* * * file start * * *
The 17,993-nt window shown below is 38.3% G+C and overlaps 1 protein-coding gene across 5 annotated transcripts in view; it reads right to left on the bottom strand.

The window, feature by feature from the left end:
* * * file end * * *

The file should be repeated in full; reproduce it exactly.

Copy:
The 17,993-nt window shown below is 38.3% G+C and overlaps 1 protein-coding gene across 5 annotated transcripts in view; it reads right to left on the bottom strand.

The window, feature by feature from the left end: